As we were leaving next morning en route for Kinloch Rannoch, my dog savaged and put to flight a big, soft and poncy Alsatian.  The petrol pump attendant thought this was fantastic and asked what breed my beast was and quite gullibly took down ‘Hebridean Fighting Dog’ while we went on our way chuckling to ourselves.

That evening, we found a really idyllic camp site on the shores of Loch Rannoch.  There was plenty of dead timber around for a campfire and a luxuriant covering of grass on the ground.  The stayed there for two days lounging in the sun, drinking tea and beer and swimming in the loch.

After a rather nerve-racking walk along the main road from Trummel Bridge to Kinlock Rannoch (there was no footpath beside the road) we decided to take the road which goes up the initial slopes of Schiehallion (3,547’) as it would be quieter.  We didn’t walk very far, as the sun was really scorching down and the road was very steep.  At about 2 pm, we found a beautiful little place about two hundred yards from the road by the side of a wee burn.  It was a fine turfy patch which nestled inside a meander with a few trees sheltering it from the worst of the wind.  We took the opportunity to do our washing here and soon the place looked like a real tinker’s hideout with washing swinging from lines stretched between the trees and naked baby gurgling around.

That evening, while we were sitting out looking up at the hills, we decided to climb them on the following day.  I had made a wee seat for my pack frame on which to sit the bairn, so all we had to hope for was good weather.  The day dawned clear and at about eleven am, we shambled off to climb Schiehallion and headed for the east ridge. This ridge was a lot further away than it looked.  During our ascent, the clag built up and dropped down over the hilltop. Eventually we reached the summit – a huge boulder field which the dog did not like very much.  After the usual orgy of photography, we departed and landed back at the tent at about half past five in the afternoon.  While we were at the summit, we were surrounded by a horde of boy scouts who thought that they had done very well until they saw Julia.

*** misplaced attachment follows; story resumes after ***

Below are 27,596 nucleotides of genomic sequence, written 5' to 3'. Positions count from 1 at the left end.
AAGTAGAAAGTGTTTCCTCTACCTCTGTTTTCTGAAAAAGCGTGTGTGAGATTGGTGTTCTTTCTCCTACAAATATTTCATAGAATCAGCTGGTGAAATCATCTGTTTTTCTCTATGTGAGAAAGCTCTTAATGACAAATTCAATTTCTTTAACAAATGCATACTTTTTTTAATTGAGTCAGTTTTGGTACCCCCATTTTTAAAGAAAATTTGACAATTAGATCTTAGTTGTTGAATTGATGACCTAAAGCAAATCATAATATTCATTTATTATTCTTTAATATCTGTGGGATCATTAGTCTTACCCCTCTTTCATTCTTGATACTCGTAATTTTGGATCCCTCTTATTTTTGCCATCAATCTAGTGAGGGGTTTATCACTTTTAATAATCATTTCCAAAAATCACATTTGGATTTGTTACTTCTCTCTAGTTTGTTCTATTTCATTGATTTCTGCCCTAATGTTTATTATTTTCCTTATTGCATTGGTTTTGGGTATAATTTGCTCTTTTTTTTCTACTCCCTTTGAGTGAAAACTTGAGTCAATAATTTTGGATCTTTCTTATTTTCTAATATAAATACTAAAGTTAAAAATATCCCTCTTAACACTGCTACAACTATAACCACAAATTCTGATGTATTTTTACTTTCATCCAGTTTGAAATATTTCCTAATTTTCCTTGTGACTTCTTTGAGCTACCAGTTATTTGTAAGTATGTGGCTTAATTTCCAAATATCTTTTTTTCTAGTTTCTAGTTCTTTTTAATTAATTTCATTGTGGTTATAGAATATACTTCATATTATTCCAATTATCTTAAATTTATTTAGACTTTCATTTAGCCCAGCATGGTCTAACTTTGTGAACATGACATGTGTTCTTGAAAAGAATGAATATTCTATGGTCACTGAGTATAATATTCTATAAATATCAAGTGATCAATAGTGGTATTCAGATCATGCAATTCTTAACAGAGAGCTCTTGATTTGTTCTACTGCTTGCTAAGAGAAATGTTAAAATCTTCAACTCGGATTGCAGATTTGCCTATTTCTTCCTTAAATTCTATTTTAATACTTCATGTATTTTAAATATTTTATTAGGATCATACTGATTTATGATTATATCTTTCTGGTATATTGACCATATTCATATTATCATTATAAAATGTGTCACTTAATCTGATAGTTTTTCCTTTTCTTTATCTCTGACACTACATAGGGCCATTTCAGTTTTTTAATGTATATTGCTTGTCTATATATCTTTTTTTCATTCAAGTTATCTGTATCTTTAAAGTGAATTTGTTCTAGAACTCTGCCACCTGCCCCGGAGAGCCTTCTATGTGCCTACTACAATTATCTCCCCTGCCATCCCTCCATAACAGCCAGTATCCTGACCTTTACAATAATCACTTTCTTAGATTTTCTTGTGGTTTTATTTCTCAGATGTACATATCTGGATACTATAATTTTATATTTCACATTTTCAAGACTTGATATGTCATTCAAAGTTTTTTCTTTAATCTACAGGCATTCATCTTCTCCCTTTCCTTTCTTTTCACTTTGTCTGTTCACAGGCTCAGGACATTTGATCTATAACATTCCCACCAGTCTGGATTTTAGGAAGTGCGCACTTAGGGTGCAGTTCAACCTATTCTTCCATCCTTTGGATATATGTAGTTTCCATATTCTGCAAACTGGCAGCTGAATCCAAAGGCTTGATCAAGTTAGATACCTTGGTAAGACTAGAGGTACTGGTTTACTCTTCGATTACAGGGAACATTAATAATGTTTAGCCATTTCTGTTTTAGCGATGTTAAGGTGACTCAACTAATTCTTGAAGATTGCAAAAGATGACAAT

The next day saw our longest march – seventeen miles back to the camp site of the first day.  We didn’t really notice the distance until we stopped – then it hurt.  We made our way back to Pitlichry and waited for the train by the riverside again – in glorious sunshine, getting home to Inverkeithing at about nine in the evening. It was a fantastic holiday which cost us £5 each for the rail fare and 13/6 for a lovely coffee jug which Dorothy just couldn’t resist.


 

Just a Sec

Tim Large, of 16 Meade House, Wedgwood Road, Twerton, Bath has taken over as caving Sec., and in future he will be the man responsible for the issue of Charterhouse permits.  Fairy Cave Quarry permits and the G.B. and August/Longwood keys.

The Annual Dinner again was a great success and, as usual, there was the same battery of minor complaints. It just seems that you can’t please everybody on that scale.  The proprietors of the restaurant endeavoured to remedy for this year, the complaints that we received last year.  Now is the time to hear of any shortcomings which can be remedied while they are still in our minds.

Bob tells me that there are one or two people who still have not paid for the dinner.  If we are compelled to issue tickets next year, it may mean some extra delay in getting your ticket sent to you on time and will almost certainly add to the cost of the dinner.  Perhaps those who have not paid will get in touch with Bob as soon as possible.


 

Members Addresses

728

Miss J.A. Abell

Cleveland Hotel, Pultney Street, Bath

306

T. Andrews

186 Courtland Avenue, Lodon SE12

666

P. Allen

7 Westbourne Place, Clifton, Bristol 8

742

J. Bacon

School Farm House, Chew Stoke, Nr. Bristol

20

Bob Bagshaw

699 Wells Road, Knowle, Bristol, Avon